“I have to state that Philology, both Comparative and special, has been my favourite pursuit,” said James Murray.
Never before or since has an army of amateurs produced so vast and professional a product as the OED, the Mount Everest of lexicography. In his splendid account of how the world’s most comprehensive and word-rich language was brought to book, the author, who wrote the highly acclaimed The Map That Changed the World and Krakatoa, never neglects the quintessential Englishness of the mighty project. In 1857, a private society of engaging eccentrics conceived of a dictionary based not on mere definitions but illustrative word histories.
Under its first editor, an erstwhile guerilla turned Anglican bishop, the project was almost stillborn; under the second, an expert on Icelandic dialects who succumbed to tuberculosis at age thirty-one, murmuring “Tomorrow I must begin Sanskrit,” it languished. Under the third, a hyperactive near-genius who founded eight scholarly societies, took shop-girls sculling on the Thames (eyeing their wet and clinging blouses), and demonstrated in front of 10 Downing Street, the OED nearly died: vital raw material-the volunteer readers’ innumerable word-usage examples-was causally “lost.”
The project took on new life in 1882 with the usual deus ex machina of English enterprises, a brilliant self-educated Scot. James Murray devoted selfless years to the project, dying in harness in 1915, aged seventy-eight, having fathered eleven child-helpers. He demanded impeccable standards, silenced critics, and foiled a threatened hijacking of the enterprise. Winchester’s account of Murray’s magnificent achievement would be impossible to better in the same compass.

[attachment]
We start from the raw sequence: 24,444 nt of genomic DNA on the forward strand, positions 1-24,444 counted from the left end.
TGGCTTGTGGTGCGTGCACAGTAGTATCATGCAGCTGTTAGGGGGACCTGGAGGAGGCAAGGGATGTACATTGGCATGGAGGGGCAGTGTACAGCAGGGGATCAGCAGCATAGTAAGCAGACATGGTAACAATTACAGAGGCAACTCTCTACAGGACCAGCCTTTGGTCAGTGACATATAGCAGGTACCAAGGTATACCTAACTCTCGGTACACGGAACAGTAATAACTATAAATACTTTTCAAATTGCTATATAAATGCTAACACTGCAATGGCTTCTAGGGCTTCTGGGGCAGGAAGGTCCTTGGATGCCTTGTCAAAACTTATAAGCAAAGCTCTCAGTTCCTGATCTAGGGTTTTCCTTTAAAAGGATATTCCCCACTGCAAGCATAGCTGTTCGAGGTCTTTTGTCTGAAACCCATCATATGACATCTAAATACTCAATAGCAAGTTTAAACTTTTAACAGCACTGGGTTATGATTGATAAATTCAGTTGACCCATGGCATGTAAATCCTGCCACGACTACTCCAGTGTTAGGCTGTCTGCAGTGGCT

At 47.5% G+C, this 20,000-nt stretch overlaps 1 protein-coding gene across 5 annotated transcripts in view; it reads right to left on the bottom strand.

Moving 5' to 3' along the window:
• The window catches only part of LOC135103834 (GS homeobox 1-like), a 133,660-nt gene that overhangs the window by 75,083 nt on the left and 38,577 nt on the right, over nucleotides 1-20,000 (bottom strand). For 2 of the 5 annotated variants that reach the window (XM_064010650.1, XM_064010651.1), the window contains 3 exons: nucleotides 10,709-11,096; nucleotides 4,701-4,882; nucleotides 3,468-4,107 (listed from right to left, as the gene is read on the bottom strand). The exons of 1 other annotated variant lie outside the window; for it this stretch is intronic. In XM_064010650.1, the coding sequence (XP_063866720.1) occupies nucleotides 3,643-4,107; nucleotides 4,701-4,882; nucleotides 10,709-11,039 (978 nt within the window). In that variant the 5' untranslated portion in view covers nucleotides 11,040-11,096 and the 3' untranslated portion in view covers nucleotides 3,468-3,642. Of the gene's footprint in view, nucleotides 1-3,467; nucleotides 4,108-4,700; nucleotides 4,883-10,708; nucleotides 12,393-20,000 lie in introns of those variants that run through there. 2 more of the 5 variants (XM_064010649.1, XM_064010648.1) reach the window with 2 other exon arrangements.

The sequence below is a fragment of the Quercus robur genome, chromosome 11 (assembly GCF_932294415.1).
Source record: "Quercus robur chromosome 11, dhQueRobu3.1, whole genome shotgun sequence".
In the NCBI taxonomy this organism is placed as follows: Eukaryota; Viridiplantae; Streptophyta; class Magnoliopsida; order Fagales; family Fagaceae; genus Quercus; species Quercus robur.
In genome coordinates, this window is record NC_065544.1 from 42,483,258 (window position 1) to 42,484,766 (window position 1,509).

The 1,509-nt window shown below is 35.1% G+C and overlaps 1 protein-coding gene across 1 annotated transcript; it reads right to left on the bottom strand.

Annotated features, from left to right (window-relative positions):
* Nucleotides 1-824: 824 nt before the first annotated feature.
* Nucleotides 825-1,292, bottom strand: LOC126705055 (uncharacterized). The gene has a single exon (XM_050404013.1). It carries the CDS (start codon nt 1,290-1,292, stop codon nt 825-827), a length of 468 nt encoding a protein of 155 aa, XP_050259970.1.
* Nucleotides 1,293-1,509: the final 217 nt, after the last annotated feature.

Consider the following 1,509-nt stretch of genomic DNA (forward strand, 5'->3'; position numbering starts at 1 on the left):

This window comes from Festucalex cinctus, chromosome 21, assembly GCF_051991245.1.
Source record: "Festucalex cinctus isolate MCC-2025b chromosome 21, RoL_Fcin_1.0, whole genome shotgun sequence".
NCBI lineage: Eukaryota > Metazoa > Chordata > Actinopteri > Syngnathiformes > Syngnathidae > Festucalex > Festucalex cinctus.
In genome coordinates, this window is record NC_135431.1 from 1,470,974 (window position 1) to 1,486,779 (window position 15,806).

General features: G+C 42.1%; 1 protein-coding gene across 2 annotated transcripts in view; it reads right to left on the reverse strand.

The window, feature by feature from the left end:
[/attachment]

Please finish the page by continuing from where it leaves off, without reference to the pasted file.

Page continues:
The OED consumed Â£375,000 over 78 years, far beyond its original budget for money and time; the last volumes came out in 1928. In all, an unrivaled 414, 825 headwords and 1,827,306 illustrative quotations. At first the American Webster’s Dictionary was a dangerous competitor. However, as Winchester generously acknowledges, numerous Americans were gifted and productive contributors in the OED’s surge to lexicographic leadership. He recounts William Chester Minor’s strange, uniquely tragic life and unmatched contribution in The Professor and the Madman; the story of the brilliant hermit Fitzedward Hall, equally strange but less tragic, is yet to be told.
The making of the OED ran like a tingling intellectual pulse through almost a century. It involved thousands of contributors worldwide (many of outstanding gifts and great human interest); it required winning over an often obstructive Oxford University Press that finally produced a dictionary unrivaled in format and design, thanks to skilled, dedicated printers and pressmen. It’s a great story brilliantly told, complete with a mini-history of the language and vignettes of earlier dictionary-makers. The publisher deserves grateful recognition for a finely designed, handsomely illustrated, and well-produced volume.
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